From 2010 to June 2012, she worked on the state’s Unemployment Law Project before starting with Chihak and Associates. 

“John Chihak is committed to public service law and wants to help people, so the Seattle office includes a full-time social worker,” Rose said.

“My parents taught me to be grateful for what I have,” she said.  “I believe that, when we are given resources or opportunities that others don’t have, we have an obligation to help people who are less fortunate.”

She has helped some clients receive benefits in three months and find stable housing.  One woman was able to have surgery she needed.

Those who are denied know they can come back, and Rose will help them appeal, so they are less likely to give up.  The program also provides referrals to social services for non-disability needs.

Through the Spokane Valley Lawyers Program and the Spokane County Bar Association, she helps match people with attorneys who will help them for free. 

Rose listed several legal assistance programs in Spokane:

1) Justice Night from 5 to 7 p.m., first Tuesdays in the Community Building lobby, 35 W. Main Ave., gives free legal advice and referrals on many issues.

2) Volunteer Lawyer’s Program attorneys help people on non-criminal legal needs. Clients can call from 1 to 5 p.m., Mondays and Thursdays at 324-0144.

 3) CLEAR is a nonprofit legal referral and advice service available from 9:10 a.m. to 12:25 p.m., weekdays at 888-201-1014.

 4) Gonzaga Law School’s Legal Assistance Clinic serves low-income people older than 60.  It can be reached at 313-5791.

Some just need to know what steps to take.  Others need support through the whole process.

“It takes a village to help people navigate through the system of multiple providers.  It’s refreshing to see the collaboration of agencies,” said Rose.

She has learned that because law is open to interpretation, it involves counseling people.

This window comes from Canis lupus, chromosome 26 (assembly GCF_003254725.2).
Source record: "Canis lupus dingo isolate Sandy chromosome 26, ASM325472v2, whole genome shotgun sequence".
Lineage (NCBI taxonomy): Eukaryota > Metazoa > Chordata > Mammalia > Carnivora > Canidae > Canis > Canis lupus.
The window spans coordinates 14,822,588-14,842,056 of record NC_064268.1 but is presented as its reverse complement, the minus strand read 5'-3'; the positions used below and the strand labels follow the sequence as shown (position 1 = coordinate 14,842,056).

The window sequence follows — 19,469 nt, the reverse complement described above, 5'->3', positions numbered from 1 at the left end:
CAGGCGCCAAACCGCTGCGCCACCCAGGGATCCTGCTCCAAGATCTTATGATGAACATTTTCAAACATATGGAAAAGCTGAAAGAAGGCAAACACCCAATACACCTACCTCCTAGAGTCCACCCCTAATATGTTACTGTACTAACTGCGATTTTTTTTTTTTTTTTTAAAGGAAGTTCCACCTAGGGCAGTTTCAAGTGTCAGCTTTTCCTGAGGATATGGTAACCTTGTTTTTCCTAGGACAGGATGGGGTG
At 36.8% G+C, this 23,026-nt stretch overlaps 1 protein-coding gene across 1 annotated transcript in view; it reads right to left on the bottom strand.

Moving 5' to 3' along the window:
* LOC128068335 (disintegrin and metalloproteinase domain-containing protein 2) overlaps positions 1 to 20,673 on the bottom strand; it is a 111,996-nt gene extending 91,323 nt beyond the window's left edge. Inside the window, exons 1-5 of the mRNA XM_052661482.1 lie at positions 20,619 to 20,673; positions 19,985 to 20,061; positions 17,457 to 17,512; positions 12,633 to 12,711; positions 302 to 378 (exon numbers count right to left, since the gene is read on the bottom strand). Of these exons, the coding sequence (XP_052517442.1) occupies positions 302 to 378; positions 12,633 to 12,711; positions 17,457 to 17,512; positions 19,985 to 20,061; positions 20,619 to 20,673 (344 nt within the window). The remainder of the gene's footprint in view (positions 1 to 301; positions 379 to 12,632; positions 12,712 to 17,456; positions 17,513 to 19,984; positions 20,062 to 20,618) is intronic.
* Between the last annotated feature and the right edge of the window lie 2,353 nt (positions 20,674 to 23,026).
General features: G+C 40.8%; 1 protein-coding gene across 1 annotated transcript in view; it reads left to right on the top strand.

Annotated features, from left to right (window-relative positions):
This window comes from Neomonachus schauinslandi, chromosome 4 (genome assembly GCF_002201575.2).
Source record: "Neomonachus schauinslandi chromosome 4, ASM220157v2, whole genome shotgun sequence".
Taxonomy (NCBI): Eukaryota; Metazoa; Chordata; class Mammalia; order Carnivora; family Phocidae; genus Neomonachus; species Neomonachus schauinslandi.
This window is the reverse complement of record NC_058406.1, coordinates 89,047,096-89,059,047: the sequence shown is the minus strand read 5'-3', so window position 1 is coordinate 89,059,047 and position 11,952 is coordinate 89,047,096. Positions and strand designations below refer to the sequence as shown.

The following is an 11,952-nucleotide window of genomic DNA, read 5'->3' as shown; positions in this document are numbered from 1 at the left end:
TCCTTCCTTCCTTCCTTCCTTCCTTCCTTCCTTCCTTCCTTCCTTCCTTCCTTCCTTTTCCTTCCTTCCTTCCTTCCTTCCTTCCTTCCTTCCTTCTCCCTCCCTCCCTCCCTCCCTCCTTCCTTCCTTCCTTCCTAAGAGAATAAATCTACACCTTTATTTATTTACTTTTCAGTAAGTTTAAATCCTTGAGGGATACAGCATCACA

“I thought I had decided not to be a counselor,” she said, “but to do this work, I need to listen to people to help them find the resources they need.”

For information, call 321-1249, email or visit

GU Law School program offers low-cost family law assistance

A new Gonzaga University School of Law program provides low-cost family law help as 12 students partner with attorneys from the Spokane County Bar’s Volunteer Lawyers Program.  With family law one of the highest demand areas, the volunteer lawyers program assists with hundreds of cases each year.

Family Law Attorney and Student Help (FLASH) is a pilot program launched this year by Gonzaga’s Center for Law In Public Service (CLIPS) to offer pro bono legal assistance while giving law students hands-on training in an often overlooked area of law.

The program increases the availability of free or low-cost family law, said Matt Fischer, an attorney who leads student-training sessions while students work with cases that impact the community.

“The students’ commitment to increasing access to justice early in their careers positions them well as they transition into the practice,” said Catherine Brown, director of the CLIPS program.

Individuals needing help from the Volunteer Lawyers Program apply through the Northwest Justice Project’s intake and referral service (CLEAR).

For information, call 313-3771 or e-mail

Copyright © April 2013 - The Fig Tree